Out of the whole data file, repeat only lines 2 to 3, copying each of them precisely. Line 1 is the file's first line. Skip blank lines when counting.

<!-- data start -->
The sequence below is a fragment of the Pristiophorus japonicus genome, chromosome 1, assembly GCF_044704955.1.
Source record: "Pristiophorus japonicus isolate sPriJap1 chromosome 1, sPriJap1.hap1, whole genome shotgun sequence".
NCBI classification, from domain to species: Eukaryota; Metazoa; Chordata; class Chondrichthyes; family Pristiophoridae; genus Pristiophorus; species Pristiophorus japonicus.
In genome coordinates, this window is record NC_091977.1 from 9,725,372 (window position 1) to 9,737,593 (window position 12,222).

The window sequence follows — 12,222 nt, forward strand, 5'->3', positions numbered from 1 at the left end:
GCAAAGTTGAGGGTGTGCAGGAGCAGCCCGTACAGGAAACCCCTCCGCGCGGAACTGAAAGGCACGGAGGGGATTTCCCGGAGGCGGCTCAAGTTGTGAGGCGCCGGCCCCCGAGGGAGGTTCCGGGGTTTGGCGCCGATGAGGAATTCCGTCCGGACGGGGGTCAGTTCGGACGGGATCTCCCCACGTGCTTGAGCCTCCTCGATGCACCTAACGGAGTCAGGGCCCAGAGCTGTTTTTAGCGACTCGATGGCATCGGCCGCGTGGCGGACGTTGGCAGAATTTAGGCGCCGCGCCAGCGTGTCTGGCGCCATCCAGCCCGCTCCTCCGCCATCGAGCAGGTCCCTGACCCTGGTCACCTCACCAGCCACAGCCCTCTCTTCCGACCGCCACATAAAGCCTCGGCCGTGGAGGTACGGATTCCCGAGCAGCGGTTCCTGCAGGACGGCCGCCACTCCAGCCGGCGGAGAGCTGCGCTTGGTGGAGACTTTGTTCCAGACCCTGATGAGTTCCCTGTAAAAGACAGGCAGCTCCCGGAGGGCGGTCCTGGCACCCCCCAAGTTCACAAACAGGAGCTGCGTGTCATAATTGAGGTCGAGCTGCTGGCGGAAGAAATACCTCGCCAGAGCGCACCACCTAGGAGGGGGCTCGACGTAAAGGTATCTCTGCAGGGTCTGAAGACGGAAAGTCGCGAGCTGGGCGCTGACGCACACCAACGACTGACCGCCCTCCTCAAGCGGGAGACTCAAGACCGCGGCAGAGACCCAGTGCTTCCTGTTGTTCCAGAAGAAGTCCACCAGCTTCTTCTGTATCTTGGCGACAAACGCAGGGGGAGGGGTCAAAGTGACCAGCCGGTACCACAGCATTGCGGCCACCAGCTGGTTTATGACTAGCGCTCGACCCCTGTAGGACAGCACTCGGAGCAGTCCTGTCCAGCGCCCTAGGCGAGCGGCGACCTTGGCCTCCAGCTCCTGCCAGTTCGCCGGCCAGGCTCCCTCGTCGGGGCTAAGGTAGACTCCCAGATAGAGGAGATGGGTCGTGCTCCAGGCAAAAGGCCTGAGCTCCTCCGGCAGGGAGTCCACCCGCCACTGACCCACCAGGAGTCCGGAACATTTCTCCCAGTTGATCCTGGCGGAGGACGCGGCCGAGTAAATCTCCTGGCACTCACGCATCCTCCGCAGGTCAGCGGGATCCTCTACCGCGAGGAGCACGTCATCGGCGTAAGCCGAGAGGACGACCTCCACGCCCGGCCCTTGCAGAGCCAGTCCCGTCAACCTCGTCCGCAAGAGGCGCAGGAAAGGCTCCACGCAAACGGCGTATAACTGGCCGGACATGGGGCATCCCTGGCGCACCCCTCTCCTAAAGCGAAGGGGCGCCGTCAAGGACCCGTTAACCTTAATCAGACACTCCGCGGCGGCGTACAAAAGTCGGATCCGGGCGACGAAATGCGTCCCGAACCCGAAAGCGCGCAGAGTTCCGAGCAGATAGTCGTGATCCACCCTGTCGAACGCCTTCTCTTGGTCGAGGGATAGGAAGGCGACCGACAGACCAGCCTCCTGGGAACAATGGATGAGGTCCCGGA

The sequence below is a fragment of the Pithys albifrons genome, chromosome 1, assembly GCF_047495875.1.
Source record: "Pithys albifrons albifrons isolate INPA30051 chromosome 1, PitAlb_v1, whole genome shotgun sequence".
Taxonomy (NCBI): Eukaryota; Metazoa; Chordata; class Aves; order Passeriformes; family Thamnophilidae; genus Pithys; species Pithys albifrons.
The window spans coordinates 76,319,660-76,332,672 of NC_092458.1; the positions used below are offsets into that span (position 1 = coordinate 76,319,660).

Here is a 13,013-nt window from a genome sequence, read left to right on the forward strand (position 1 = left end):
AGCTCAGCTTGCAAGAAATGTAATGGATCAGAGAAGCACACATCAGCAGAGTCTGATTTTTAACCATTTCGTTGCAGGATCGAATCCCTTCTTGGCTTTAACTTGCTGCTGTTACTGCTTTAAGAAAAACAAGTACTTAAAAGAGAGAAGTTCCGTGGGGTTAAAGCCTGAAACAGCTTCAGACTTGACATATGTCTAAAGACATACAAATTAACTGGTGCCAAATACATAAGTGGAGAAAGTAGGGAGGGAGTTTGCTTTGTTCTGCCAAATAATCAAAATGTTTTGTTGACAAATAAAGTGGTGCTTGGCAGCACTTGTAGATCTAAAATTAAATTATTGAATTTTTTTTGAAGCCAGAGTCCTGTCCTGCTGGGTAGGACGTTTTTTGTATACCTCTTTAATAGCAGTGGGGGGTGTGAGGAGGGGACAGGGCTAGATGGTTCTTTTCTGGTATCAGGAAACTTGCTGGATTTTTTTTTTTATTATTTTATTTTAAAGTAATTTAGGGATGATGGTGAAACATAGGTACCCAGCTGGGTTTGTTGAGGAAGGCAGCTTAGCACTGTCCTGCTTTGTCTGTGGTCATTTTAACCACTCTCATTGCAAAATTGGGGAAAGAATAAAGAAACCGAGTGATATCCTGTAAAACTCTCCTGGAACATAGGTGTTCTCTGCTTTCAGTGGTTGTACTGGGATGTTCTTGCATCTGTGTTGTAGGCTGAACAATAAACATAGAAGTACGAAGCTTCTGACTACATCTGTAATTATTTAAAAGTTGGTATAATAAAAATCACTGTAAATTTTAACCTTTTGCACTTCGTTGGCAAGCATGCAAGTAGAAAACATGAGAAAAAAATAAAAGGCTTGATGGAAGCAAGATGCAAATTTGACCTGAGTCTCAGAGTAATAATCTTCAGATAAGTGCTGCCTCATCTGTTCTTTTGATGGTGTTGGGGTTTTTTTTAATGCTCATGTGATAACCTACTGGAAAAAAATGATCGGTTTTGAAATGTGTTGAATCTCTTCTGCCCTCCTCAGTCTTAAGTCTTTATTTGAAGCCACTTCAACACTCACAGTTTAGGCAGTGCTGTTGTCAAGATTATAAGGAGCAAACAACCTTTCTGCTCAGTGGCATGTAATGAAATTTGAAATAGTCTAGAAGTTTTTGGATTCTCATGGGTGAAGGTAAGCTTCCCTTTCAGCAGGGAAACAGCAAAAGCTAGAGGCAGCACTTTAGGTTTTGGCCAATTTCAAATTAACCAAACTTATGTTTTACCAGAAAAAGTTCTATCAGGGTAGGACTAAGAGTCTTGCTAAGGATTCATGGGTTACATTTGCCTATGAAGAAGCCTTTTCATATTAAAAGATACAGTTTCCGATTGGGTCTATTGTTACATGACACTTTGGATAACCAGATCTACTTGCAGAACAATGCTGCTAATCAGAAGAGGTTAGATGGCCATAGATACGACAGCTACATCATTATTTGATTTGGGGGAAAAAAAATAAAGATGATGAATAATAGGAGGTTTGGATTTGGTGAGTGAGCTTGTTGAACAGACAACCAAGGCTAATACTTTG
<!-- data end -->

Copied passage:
Source record: "Pristiophorus japonicus isolate sPriJap1 chromosome 1, sPriJap1.hap1, whole genome shotgun sequence".
NCBI classification, from domain to species: Eukaryota; Metazoa; Chordata; class Chondrichthyes; family Pristiophoridae; genus Pristiophorus; species Pristiophorus japonicus.